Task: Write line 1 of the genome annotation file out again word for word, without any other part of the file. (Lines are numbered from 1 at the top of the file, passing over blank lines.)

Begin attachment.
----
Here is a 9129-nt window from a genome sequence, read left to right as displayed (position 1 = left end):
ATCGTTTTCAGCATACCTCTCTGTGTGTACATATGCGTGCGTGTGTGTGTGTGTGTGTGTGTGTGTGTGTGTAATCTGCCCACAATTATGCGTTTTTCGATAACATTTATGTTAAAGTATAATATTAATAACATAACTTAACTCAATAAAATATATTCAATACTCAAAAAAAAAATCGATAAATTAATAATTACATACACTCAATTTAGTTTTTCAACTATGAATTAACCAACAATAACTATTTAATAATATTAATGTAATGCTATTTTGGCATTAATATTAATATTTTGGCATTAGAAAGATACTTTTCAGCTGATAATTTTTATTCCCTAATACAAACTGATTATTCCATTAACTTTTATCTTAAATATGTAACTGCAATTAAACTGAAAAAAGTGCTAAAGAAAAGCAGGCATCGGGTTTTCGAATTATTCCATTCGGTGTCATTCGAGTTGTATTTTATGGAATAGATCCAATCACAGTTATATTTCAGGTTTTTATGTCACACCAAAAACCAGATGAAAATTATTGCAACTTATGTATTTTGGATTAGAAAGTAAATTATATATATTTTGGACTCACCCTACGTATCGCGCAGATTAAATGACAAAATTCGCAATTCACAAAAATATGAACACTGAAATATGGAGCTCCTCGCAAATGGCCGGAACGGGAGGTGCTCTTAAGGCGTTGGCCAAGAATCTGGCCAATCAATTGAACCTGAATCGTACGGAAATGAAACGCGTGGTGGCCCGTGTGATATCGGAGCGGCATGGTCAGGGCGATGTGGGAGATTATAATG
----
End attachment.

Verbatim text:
Here is a 9129-nt window from a genome sequence, read left to right as displayed (position 1 = left end):